Up Reference apps and tutorials

The Happy Hour Tutorial

Last modified on January 26, 2015 14:39

If you’re new to Punch, you've come to the right place. 

Belly up to the Happy Hour bar, a Silverlight 5 application that you'll build from scratch. MVVM, convention over configuration, view composition, screen navigation, … they are all introduced here in short, easy-to-follow lessons that build progressively from a blank solution to a plausible application.

This series gets you started with Punch, guiding you towards proven architecture and practices that will sustain your application over time. We show you how … and we explain why.

Getting started

Download Punch, install the tools, and get ready to start developing XAML-based business apps.

Bare bones MVVM

Build a simple app with a single view. Migrate the supporting view logic out of the code-behind and into a homebrew ViewModel.

An MVVM Punch

Take that same app and introduce it to Punch. Boilerplate handwritten code melts away as Punch conventions do the wiring for you. Maybe this MVVM thing isn’t so complicated.

Conventions and diagnostics

Conventions seem like magic. What happens when the magic fails?  We learn more about conventions and discover that Punch is logging to the output window as the conventions are applied. Knowing how to interpret these logs will help you diagnose problems

Data in a ListBox

We create a model with a single entity, a DrinkOrder, representing a tasty beverage ordered from the bar. Each ordered drink appears in a ListBox, its values bound to controls in an ItemTemplate in the same conventional manner we’ve seen so far.

Entity Views

We discard the ItemTemplate in favor of View class. DrinkOrder serves as its own ViewModel. We add a new convention so Punch can associate a View with an entity in the Model. In fact, a ViewModel can have multiple Views.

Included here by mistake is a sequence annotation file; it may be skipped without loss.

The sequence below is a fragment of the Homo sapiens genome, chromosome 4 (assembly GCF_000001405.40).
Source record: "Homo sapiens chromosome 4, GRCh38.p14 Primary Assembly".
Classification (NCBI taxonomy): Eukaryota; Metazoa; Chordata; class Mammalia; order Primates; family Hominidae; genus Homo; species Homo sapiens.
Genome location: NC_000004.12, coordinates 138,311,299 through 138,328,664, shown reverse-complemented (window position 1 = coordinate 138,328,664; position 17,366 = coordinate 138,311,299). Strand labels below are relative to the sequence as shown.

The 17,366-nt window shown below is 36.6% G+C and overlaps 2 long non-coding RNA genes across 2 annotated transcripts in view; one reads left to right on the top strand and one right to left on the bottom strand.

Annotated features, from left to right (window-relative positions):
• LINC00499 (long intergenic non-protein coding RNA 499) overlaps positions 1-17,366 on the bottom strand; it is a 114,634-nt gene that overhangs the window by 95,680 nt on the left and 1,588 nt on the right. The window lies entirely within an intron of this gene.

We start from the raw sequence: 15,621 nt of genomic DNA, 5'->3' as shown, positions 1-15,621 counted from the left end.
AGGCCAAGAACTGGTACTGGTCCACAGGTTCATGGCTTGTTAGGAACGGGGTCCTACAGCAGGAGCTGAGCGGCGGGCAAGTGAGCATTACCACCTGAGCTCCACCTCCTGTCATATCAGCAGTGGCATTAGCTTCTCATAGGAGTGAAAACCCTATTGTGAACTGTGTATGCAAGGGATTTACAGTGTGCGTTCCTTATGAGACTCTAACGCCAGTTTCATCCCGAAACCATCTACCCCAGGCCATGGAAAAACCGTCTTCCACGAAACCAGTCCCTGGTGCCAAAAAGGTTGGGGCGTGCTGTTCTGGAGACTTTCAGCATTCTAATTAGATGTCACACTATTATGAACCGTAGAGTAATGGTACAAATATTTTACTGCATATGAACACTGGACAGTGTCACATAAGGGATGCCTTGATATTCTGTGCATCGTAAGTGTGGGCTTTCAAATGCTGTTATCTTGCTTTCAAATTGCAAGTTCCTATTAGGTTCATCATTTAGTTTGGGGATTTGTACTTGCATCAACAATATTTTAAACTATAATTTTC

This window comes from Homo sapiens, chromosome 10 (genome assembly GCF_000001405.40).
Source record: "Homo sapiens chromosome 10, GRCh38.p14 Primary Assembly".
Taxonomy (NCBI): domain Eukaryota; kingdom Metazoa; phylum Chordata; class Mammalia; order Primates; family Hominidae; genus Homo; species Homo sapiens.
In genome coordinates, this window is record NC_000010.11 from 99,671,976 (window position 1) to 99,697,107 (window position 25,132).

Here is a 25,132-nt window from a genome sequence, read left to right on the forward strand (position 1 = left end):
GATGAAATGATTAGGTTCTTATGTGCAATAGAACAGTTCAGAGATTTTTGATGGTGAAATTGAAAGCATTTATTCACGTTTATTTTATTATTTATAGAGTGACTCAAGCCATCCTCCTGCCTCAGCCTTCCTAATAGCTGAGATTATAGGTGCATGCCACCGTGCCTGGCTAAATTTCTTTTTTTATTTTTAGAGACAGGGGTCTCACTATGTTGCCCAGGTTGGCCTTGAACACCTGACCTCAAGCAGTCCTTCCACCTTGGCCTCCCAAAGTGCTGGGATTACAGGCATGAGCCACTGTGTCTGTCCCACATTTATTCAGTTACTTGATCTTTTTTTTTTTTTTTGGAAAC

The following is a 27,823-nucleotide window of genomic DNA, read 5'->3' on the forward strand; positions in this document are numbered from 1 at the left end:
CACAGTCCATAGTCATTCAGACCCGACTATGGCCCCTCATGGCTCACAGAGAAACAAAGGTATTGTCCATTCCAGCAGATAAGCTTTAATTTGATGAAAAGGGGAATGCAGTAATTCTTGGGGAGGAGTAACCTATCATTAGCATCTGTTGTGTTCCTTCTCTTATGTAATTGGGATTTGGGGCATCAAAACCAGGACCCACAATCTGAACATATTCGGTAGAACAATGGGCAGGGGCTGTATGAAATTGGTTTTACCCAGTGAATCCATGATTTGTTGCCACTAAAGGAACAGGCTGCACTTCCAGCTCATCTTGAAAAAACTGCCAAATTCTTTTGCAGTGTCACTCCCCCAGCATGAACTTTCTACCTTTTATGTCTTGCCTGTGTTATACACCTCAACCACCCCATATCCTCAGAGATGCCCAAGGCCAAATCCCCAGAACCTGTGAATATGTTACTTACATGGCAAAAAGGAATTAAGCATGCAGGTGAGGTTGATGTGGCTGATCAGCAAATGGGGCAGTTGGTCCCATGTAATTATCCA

Talk to the View

View/ViewModel data binding isn't always the best way to trigger a behavior in the View. When the binding logic becomes too convoluted and difficult to follow, it's better to switch to a different strategy and let the ViewModel talk directly to the view.

We'll revive the View code-behind and teach the ViewModel to call into the View via an interface

Images and ValueConverters

Modern application data includes pictures. In XAML you need a ValueConverter to translate from picture representation in data (typically as a source string) into images on screen. We see how Cocktail conventions can embed customizable image ValueConverters in the bindings.

TempHire reference app

After you've finished Happy Hour and understand the core design patterns associated with Punch-built apps, you'll be ready for the Punch reference application: TempHire.

TempHire is a reference architecture designed for medium-to-large business applications. It demonstrates a range of Punch capabilities including a Code First entity model, repository patterns, the Model-View-ViewModel (MVVM) presentation style, view composition, screen navigation, data-binding, validation, multiple editing contexts, multiple data stores, security, testing, and much more.

Watch the TempHire videos for a detailed walkthrough—provided by Senior Director of Professional Services and lead developer of Punch, Marcel Good, and V.P. of Technology, Ward Bell.

Created by DevForce on January 31, 2012 16:57

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